I’d like to forewarn you that anyone with an ailing friend or relative, or who has witnessed someone with a duty of care not up to that task, will find that a lot of RADIATOR hits very close to home and is difficult to watch. Fear not though, there is low-key humour sprinkled throughout as well to keep it from being too much of a downer. I see this as a beautiful and worthwhile piece of British independent cinema to seek out.
When Daniel (Daniel Cerqueira) returns to his rural childhood home to help his mother (Gemma Jones) care for his ailing and estranged father (Richard Johnson), little does he suspect that this charitable role will take up far more time and energy than he can willfully give. Will his time in the challenging company of Leonard and his doting Maria soften him or reaffirm why he left for London in the first place?
Tom Brown’s film embraces the beautiful and unforgiving power of the close-up, and you couldn’t get more thematically appropriate scenery than the desolate serenity of the Lake District. I went to the lakes a lot as a child and they can be imposing, unforgiving and the very last place you’d want to have to trek to in order to care for an ailing relative. Think of where they go for their miserable holiday in WITHNAIL & I – it’s exactly like that. This region of Northern England is also stunningly beautiful and tranquil; just the place one might want to retire for peace and quiet. So even putting aside their historical fallouts and general dislike for each other Leonard and Daniel are starting from a point of animosity – Daniel has had a long and hard journey to see this old wretch.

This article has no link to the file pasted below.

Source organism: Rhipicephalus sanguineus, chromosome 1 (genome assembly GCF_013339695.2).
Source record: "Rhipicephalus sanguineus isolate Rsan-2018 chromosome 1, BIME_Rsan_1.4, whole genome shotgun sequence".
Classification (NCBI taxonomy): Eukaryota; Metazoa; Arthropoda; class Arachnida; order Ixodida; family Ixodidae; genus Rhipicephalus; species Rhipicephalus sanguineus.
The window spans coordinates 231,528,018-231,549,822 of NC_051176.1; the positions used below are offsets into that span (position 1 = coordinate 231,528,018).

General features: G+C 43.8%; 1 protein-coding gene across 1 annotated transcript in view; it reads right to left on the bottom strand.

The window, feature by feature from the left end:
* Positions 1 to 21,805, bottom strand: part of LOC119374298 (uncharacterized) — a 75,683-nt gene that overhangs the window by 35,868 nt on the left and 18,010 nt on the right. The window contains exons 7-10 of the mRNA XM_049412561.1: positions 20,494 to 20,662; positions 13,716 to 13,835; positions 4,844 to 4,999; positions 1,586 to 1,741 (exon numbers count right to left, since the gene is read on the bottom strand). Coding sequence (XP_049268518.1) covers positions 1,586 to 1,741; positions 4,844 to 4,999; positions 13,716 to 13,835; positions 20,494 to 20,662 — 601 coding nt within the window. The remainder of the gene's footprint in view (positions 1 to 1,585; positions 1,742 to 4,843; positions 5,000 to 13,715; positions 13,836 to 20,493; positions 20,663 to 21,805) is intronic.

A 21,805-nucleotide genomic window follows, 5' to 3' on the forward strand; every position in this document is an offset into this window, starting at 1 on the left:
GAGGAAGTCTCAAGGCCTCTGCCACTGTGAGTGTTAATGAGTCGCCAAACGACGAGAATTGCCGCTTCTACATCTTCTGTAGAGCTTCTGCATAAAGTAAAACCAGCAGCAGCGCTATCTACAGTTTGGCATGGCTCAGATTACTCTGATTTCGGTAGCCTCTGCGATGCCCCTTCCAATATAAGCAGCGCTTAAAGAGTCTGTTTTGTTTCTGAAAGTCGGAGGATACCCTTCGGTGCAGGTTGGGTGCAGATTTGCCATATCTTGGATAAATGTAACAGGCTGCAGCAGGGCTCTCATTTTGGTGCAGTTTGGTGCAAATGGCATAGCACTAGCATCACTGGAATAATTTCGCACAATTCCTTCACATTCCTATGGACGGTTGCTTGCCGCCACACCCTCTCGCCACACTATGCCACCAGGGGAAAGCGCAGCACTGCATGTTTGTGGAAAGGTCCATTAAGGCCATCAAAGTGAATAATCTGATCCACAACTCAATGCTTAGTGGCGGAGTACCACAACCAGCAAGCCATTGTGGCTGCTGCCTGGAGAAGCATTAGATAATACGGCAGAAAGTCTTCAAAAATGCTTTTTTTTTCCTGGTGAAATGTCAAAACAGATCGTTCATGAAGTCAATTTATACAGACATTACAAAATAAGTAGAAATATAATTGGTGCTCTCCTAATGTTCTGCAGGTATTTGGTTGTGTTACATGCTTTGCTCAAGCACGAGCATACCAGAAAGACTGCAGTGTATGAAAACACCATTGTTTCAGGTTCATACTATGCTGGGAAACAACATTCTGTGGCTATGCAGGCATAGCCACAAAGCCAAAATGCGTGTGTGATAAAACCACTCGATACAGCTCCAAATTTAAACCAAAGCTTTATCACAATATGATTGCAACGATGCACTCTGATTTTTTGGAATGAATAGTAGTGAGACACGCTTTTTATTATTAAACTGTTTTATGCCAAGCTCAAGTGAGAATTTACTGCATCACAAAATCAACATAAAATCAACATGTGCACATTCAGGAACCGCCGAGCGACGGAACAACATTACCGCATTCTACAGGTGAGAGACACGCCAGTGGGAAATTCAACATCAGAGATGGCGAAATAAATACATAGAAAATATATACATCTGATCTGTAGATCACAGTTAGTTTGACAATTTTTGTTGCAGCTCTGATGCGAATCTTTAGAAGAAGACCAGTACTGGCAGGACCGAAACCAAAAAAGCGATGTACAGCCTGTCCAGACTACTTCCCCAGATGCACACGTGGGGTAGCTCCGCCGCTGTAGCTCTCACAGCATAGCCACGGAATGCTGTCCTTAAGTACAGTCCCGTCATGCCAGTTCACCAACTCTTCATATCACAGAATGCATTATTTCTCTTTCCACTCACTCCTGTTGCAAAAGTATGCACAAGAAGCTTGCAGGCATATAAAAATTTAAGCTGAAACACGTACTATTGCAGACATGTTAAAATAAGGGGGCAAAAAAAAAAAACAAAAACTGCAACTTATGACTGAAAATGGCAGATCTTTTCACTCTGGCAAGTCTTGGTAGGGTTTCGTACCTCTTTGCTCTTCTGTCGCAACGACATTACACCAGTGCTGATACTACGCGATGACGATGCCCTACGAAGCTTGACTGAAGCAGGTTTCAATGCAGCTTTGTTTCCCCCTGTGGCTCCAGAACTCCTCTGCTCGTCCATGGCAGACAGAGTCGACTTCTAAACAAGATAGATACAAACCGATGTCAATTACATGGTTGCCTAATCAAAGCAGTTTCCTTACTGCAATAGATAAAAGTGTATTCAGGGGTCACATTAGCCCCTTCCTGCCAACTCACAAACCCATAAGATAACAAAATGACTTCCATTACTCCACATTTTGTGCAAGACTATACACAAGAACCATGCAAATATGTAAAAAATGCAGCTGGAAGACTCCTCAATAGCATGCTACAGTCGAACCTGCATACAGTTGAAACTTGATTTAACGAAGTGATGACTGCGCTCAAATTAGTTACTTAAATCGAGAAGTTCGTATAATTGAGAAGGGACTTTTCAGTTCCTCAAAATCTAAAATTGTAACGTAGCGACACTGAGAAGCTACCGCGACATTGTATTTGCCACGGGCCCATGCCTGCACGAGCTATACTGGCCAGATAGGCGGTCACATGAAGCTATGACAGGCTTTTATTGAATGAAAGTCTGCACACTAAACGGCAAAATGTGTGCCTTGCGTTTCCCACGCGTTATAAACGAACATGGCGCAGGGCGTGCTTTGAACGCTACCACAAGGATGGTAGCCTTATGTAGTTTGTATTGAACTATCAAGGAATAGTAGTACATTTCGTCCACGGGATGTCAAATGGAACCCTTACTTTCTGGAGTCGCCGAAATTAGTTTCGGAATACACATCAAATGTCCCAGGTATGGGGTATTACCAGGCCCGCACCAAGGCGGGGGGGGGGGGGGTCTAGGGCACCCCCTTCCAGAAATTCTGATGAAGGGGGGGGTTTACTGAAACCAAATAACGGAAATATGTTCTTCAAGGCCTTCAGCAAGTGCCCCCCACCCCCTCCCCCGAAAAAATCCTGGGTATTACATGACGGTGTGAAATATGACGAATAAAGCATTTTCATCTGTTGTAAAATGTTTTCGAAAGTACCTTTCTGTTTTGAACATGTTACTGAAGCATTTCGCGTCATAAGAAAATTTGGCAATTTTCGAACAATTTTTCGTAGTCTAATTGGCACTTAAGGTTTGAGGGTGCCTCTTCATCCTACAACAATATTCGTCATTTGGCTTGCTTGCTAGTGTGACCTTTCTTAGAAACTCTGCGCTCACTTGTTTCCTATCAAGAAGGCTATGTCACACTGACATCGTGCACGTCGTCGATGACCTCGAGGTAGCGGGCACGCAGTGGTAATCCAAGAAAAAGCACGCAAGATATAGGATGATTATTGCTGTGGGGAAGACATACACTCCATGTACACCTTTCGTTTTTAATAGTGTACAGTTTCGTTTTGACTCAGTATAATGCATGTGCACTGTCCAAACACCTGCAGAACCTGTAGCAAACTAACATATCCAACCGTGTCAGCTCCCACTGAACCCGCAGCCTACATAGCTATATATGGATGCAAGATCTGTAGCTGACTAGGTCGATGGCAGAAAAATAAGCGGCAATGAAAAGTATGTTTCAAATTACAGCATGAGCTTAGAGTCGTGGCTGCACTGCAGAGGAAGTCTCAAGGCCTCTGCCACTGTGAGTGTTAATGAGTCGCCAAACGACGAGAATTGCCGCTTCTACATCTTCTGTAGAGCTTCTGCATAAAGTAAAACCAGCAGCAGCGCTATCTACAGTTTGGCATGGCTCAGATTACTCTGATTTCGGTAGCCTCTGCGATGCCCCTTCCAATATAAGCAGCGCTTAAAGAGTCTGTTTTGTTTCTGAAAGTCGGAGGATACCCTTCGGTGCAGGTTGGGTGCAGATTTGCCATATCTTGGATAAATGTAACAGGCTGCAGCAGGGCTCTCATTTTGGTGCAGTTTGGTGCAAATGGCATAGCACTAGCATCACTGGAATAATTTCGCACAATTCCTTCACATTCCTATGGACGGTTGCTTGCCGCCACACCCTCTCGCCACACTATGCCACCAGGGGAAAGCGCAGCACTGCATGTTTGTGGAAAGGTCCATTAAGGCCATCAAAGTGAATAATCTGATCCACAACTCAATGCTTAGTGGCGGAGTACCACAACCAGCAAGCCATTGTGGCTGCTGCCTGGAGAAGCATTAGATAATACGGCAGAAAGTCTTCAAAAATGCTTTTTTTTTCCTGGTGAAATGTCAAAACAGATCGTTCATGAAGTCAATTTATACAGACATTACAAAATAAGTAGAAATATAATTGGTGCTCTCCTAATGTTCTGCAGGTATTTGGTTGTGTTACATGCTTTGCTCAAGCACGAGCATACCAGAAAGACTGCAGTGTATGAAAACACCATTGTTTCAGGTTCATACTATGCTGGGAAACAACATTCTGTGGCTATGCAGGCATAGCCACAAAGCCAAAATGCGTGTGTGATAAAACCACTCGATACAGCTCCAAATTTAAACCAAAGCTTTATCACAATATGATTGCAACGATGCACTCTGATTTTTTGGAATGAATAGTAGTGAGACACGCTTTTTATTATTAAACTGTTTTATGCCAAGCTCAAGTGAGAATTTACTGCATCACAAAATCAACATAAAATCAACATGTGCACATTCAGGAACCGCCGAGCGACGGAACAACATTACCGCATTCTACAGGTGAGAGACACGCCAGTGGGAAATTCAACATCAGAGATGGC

The best chapter in the film is an occasion when father and son are forced to get along as Maria leaves for a few days to see friends. They get along famously until they have an explosive argument over, of all things, cutlery. That’s families for you – you have to love them but you don’t have to like to them and you fall out over the stupidest things. Richard Johnson’s final performance is one to savour, a storm of contradictions. Leonard is abrasive but vulnerable, quick to complain but equally quick to brush off any assistance offered with utter indignity. He’s not a nice bloke in short, but he is funny and you wonder how much you’d put up with if he was one of your own relatives. Cerqueira’s obstinate Daniel and especially Jones as the always-warm Maria are saints for looking after him, and the film never pretends otherwise.
Leonard and Maria’s converted farmhouse home is wonderfully ramshackle. I’m sure most people know someone who has lived in a place not so dissimilar. Everything in its place; that place being the floor, leaning against walls, serving as architecturally essential supports for the wider structure or just generally strewn around. Just look at the perfect fit of desperation as Daniel claws through the chaos of his parents’ cutlery drawer looking for a fork, or the ever-present mouse watching their every move from corners of the room.
If I had one criticism, as hard-hitting and soulful as Radiator is, the plot is structured exactly as you’d expect it to be. The moments of pathos appear right on cue, and you can pretty much guess where the characters will be at and how far they will, or won’t have come by the end. But hey, sometimes real life, which is what this film strives to represent, sticks to the script. Cruel twists of fate, ups, downs and in-betweens come at regular intervals and advance all our life stories. If you have any opportunity to track down and watch Radiator, I implore you do so. If nothing else, it’ll make most of you appreciate your own families. SSP
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